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|Title:||Type 1 Diabetes in Older Adulthood: Relationships with Technological Treatments|
|Department:||Health and Aging|
|Keywords:||aging;chronic disease;technology;type 1 diabetes;older adult;Other Social and Behavioral Sciences;Other Social and Behavioral Sciences|
|Abstract:||<p>The increased recognition of chronic disease (CD) has been accompanied by an era of medical technology, intended to better treat and manage CDs such as type 1 diabetes. Since the discovery of insulin in 1921, the treatment and management of type 1 diabetes has significantly improved, and witnessed innovations such as the insulin pump. Yet, as the population ages within a technological society, the implications of advancements in diabetes care and its relationship with older adults is of great concern. How do older adults identify and make use of these new technologies? How do technological advances challenge traditional life course models or expected transitions of growing old? How do older adults continue to cope and manage with a CD in their advanced years? The objective of this study was to explore how older adults with type 1 diabetes relate to management devices used in their daily routines. Five open-ended and semi-structured interviews were conducted with older adults living with type 1 diabetes (recruited through the Canadian Diabetes Association [CDA] and the Hamilton Health Sciences [HHS] Diabetes Care and Research Program [DCRP], Hamilton, Ontario). Interviews were transcribed and analyzed drawing on analytic techniques of grounded theory. Open, axial and selective coding was used in accordance to the constant comparative approach. Themes included living longer with type 1 diabetes, how type 1 diabetes challenges traditional models of aging and the lifecourse perspective, and older adults welcoming the use of technology. Overall findings suggested technology used for the daily treatment and management of type 1 diabetes may permit increases in one’s quality of life (QOL), yet challenge policies and practices within healthcare settings to ensure older adults maintain independent self-management strategies.</p> <p>Keywords: aging, chronic disease, technology, treatment, type 1 diabetes, older adult, diabetes community</p>|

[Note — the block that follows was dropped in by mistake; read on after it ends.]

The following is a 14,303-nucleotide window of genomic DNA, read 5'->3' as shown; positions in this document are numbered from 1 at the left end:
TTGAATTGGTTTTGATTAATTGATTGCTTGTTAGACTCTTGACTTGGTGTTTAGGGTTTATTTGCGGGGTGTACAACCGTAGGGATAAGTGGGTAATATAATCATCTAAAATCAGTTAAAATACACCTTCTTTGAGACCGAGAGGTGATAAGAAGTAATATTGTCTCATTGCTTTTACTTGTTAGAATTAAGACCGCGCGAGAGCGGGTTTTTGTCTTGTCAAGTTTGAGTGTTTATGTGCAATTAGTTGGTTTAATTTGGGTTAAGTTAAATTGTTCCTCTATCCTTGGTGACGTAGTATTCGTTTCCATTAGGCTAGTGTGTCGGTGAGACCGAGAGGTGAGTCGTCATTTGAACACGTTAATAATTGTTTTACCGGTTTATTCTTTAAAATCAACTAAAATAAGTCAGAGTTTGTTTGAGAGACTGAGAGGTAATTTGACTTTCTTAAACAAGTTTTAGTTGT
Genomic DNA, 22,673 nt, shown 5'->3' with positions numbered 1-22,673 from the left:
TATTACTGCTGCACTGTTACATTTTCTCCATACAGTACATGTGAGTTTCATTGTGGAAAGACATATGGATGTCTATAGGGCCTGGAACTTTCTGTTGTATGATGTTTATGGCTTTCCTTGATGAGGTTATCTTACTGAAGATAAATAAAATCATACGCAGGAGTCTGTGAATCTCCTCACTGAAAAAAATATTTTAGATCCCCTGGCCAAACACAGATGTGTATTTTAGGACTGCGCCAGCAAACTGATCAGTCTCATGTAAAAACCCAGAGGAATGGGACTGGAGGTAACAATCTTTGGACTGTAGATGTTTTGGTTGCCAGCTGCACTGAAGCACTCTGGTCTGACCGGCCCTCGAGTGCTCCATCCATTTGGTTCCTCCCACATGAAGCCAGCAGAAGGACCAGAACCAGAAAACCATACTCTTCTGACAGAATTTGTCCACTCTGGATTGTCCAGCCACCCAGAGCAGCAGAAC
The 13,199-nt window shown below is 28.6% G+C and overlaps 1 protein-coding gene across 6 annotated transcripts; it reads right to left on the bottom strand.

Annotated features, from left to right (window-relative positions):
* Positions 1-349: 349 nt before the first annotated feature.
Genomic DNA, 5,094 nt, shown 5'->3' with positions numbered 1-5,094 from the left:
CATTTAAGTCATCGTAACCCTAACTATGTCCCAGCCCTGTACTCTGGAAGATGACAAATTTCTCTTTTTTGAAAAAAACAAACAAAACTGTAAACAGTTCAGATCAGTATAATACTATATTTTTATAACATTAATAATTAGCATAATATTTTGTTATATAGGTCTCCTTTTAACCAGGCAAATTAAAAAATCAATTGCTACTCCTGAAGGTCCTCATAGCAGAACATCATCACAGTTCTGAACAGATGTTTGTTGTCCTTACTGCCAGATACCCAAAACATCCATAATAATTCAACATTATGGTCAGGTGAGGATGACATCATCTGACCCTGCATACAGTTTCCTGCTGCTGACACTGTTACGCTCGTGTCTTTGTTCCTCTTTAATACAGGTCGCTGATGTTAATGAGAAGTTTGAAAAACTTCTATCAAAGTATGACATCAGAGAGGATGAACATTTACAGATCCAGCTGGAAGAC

|Appears in Collections:||Open Access Dissertations and Theses|
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